Google tells us that a hobby is “an activity done in one’s leisure time for pleasure.”
This definition exudes moderation, relaxation. The key words here are “leisure” and “pleasure.” It makes me think of someone lazily puttering around the garden on a sunny weekend.
It’s also not a definition I find especially relateable. I’ve never really thought of myself as having “hobbies” although I guess I do, in a technical sense.
Instead, I have two lists of activities. The first is a relatively short list of activities that I’m currently attached with a laser-like, almost addictive or obsessive, interest. These are the activities that can bring out hyperfocus.
The second, longer list includes all the activities that sound enjoyable in theory but that I haven’t gotten around to yet. Some items will stay on this second list indefinitely, forever in hobby limbo.
People with ADHD tend to constantly be seeking out reward and stimulation. The problem is that they aren’t able to derive the level of reward or stimulation their brains are hungry for from most activities. So when they find activities that do provide it, they tend to latch on to these activities and do them as much as possible. That’s why people with ADHD can be unable to make their brains engage with many things, but paradoxically highly engaged with other things.
These “areas of being highly engaged” are what I’m putting on my first list. It’s true that these are activities “done in one’s leisure time,” as the definition of “hobby” suggests. However, in many cases, these activities take over our leisure time entirely. All of our free time goes into our current obsession.
Whether this is a good thing or a bad thing depends on a couple factors. One is what the activity is to begin with: if it’s playing basketball, then great, you’re going to get pretty good at basketball. If it’s going to the casino, potential trouble lies ahead.
It also depends on whether your “hobby” starts to interfere with other aspects of your life that are less exciting but necessary. Being able to sit down, hyperfocus on something you enjoy, and have no idea that five hours just passed is neat, but if it means you forego other activities that help you maintain a balanced and sustainable lifestyle, it’s not necessarily healthy.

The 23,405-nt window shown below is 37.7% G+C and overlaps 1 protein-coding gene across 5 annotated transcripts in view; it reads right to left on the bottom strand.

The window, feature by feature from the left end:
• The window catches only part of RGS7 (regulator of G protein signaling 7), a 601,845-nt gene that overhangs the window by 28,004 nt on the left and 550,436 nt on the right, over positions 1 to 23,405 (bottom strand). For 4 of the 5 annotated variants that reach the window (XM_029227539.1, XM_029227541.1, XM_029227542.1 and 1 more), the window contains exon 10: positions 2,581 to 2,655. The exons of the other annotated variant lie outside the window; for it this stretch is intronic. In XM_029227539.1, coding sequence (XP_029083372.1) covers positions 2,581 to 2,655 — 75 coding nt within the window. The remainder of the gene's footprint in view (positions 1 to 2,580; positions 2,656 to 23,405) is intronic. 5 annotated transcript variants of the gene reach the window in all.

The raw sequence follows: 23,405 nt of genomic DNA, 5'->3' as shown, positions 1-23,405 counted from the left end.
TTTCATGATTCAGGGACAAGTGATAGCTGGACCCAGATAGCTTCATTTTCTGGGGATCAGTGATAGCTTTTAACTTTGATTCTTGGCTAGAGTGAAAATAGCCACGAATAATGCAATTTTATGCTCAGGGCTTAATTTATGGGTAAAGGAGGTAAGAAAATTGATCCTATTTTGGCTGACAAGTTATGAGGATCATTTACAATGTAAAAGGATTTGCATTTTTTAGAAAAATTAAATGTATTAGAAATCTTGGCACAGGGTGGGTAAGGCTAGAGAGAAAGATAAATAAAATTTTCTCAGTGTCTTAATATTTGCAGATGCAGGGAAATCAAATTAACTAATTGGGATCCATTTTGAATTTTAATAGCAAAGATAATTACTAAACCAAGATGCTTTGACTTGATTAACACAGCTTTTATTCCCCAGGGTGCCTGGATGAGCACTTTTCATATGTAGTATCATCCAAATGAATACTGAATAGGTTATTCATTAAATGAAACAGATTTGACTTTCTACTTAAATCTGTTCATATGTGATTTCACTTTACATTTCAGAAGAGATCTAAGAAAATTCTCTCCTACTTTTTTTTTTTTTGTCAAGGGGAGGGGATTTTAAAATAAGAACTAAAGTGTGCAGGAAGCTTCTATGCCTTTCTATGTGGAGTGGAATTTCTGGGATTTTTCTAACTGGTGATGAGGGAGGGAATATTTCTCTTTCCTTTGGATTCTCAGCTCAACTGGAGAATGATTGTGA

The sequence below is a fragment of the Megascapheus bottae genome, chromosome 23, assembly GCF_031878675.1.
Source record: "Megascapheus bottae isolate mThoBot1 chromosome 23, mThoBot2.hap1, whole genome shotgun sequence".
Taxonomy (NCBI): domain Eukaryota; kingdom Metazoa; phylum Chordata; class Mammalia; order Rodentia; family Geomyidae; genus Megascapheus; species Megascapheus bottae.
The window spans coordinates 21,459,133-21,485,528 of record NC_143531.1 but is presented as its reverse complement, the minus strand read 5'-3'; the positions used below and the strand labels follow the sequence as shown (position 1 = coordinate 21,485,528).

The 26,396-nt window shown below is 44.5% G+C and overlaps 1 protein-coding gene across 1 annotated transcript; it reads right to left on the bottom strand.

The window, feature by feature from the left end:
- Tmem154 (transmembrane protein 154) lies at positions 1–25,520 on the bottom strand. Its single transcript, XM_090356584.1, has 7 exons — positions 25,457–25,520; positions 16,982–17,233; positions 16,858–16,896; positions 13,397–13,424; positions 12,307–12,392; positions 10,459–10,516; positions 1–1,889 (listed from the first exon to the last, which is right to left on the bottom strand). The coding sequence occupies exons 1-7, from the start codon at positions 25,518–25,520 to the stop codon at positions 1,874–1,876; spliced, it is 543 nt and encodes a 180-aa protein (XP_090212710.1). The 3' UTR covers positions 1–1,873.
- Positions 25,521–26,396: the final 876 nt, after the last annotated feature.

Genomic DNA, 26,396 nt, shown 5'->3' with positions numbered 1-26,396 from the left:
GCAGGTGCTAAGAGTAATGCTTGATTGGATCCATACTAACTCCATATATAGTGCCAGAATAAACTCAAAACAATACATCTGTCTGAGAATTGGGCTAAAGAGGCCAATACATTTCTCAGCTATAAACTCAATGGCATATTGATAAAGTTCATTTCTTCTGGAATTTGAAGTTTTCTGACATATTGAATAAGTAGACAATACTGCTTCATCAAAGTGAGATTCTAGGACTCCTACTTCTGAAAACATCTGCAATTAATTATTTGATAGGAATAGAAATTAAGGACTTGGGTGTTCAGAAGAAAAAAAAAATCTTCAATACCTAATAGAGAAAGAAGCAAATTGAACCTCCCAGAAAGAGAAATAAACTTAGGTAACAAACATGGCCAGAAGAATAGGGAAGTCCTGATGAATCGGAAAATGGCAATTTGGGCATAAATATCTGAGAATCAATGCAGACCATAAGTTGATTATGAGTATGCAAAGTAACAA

That’s why I’m not sure the word “hobby” is always applicable to the activities people with ADHD engage in during their free time. As I mentioned at the beginning of this post, “hobby” seems to me to have connotations of moderation, relaxation and balance. But for ADHDers, leisure-time activities can take on a compulsive, expansive quality where they monopolize our attention.
From this perspective, it’s also not hard to see why some people with ADHD tend toward workaholism. If people with ADHD often have an approach to hobbies that takes on addictive undertones, it makes sense that the same attitude could creep into their work if they have a job that can bring out the “hyperfocus.”
Of course, none of this is to say that people with ADHD can’t have hobbies in the more traditional sense. For example, I like to read – it’s a pleasant thing I do sometimes, but I don’t generally have a problem putting down a good book to do other stuff.
It also doesn’t mean that because someone with ADHD is obsessively interested in a particular hobby that they’ll always maintain that interest. In fact, people with ADHD commonly go through phases of intense interest in something that gradually turns to indifference.
But it does mean that having a relationship of immoderation with your “hobbies” is consistent with having ADHD. “Difficulty unwinding” during free time is one of the criteria sometimes used to spot ADHD, and if you look at how ADHDers often approach their hobbies, it’s not hard to see why!
Image: Flickr/Helana Eriksson